Grantham Scholar Matthew Wigglesworth’s PhD project seeks to improve hydrogen production as an alternative and more sustainable energy solution.
To harness the potential of hydrogen as an environmentally friendly energy source, ongoing research efforts have been dedicated to the development of advanced technologies. In this regard, semiconductor photocatalysts, exemplified by titanium dioxide (TiO2), have emerged as an interesting avenue. These photocatalysts can harness renewable solar energy and use it for the production of hydrogen. Through the utilisation of solar-driven water splitting, semiconductor photocatalysts hold the promise of directly converting sunlight into hydrogen, thereby enabling a renewable and sustainable energy cycle.
However, these conventional photocatalysts present several problems, such as high electron-hole recombination and poor absorption of visible light, which lead to low efficiencies. This project aims at identifying novel photocatalytic materials based on the addition of transition metals to the semiconductor surface, for sustainable production of hydrogen under visible light irradiation. Our vision is to reimagine the conventional TiO2-based photocatalytic system to produce hydrogen through reforming of organic molecules, invoking synergistic coupling of functional materials.
The key objectives of the project are:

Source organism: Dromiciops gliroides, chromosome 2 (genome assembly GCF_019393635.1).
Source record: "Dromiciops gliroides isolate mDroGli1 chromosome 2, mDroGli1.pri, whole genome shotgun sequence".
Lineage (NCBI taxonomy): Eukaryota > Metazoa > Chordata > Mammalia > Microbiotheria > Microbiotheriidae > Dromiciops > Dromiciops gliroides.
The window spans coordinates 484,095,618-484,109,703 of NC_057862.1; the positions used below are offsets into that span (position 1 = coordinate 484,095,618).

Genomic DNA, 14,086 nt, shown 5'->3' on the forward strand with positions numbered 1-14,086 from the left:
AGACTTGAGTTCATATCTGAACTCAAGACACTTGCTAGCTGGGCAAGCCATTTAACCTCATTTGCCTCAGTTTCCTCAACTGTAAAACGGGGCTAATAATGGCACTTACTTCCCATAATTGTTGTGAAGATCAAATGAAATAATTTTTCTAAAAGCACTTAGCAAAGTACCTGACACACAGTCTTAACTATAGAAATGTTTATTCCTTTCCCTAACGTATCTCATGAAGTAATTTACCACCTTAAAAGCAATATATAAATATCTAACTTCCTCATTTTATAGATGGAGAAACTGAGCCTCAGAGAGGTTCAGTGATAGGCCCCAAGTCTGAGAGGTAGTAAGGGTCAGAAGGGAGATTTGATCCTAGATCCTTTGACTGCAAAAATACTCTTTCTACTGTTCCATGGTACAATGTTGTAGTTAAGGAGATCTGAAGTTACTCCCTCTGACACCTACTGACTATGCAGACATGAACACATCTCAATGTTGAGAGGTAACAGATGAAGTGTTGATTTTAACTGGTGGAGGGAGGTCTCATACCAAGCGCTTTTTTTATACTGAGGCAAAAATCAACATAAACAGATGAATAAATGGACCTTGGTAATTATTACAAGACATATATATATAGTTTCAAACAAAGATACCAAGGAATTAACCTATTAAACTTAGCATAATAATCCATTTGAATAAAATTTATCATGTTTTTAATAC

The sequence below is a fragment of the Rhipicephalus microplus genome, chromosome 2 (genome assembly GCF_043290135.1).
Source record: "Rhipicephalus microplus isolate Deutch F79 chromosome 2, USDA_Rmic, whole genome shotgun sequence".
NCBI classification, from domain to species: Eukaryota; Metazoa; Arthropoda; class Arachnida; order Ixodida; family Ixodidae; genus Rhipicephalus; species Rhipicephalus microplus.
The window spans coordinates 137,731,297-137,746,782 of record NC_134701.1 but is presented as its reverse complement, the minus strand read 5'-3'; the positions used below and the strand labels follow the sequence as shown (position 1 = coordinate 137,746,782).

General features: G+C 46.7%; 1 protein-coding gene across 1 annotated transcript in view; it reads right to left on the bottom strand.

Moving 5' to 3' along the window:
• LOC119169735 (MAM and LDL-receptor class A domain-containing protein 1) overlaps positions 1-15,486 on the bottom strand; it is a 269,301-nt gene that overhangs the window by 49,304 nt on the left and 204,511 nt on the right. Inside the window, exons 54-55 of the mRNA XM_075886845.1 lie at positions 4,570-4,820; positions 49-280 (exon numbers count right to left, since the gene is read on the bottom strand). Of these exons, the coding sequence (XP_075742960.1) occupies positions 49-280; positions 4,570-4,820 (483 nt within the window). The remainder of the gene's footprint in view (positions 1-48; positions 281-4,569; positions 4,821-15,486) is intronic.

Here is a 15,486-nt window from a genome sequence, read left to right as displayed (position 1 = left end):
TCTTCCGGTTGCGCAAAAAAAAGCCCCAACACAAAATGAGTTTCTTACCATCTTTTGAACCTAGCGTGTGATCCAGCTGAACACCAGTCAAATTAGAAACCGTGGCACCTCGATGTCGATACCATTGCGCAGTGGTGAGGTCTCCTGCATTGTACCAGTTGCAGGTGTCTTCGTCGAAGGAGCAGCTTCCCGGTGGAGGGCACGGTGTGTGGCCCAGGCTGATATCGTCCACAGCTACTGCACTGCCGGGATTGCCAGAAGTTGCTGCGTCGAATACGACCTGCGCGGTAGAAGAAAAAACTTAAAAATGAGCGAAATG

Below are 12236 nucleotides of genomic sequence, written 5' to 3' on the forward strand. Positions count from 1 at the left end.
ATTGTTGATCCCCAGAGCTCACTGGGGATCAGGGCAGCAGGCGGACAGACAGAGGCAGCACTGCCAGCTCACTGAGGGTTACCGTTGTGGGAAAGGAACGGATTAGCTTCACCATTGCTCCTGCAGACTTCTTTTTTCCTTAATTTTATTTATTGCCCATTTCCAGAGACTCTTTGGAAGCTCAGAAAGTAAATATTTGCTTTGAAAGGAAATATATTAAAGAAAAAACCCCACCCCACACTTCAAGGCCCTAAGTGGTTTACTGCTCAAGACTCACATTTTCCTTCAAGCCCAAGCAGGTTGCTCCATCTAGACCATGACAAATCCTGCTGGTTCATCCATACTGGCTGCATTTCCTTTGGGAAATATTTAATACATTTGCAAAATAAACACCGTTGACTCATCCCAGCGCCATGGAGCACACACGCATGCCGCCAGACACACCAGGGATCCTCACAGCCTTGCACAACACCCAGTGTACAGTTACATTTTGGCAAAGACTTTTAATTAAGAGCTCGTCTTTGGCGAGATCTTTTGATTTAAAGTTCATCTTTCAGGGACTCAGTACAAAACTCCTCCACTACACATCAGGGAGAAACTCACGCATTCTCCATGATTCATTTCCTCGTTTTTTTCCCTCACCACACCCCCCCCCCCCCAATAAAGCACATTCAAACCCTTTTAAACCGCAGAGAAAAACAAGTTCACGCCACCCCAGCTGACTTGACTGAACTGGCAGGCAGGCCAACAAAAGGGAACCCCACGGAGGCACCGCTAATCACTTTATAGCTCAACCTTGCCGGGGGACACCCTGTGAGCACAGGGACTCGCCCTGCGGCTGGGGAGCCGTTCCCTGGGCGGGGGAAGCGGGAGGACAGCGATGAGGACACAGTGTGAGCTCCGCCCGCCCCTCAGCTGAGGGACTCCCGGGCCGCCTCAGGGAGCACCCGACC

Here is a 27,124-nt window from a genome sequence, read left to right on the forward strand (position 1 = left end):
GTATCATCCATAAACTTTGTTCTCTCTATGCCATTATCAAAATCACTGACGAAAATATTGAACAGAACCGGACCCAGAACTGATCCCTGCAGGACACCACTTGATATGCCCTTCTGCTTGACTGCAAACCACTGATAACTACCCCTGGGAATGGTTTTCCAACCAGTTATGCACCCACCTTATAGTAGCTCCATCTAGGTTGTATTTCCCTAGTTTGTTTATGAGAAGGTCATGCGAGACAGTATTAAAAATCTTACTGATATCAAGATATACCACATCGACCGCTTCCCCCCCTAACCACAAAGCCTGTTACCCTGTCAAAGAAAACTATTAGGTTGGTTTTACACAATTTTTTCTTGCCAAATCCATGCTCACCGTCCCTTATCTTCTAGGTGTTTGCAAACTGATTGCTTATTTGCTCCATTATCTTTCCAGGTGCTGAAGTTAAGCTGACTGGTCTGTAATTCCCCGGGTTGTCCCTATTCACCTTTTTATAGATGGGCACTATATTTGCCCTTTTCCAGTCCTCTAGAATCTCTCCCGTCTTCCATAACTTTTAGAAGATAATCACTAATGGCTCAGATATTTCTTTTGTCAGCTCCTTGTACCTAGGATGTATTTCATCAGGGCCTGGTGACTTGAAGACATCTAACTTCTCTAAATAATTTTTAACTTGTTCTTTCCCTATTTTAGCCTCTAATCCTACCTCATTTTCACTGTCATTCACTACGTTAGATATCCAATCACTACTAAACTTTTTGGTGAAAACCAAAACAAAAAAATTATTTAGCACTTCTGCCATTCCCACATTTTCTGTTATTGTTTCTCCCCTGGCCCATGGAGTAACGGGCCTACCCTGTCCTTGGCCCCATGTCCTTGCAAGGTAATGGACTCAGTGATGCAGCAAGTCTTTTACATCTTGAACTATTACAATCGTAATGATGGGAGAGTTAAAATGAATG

(i) Identifying the roles of surface chemistry, including band gap and nature of the active sites, in the efficiency of the photocatalysts.
(ii) Building a robust microkinetic model to predict the behaviour of the reacting system over different photocatalysts and operating conditions, and developing a computational screening approach.
(iii) Evaluating the hydrogen production rate of the engineered photocatalysts.
We will generate a library of photocatalysts by conducting DFT calculations to estimate the band gaps of the catalytic materials and the adsorption energies of co-catalyst species. We will build a detailed microkinetic model to describe the kinetics of hydrogen production over different photocatalysts.
The most promising photocatalysts will be synthesised, characterised and experimentally tested in a batch reactor to evaluate the hydrogen production rate and the conversion of organics under a range of operating conditions.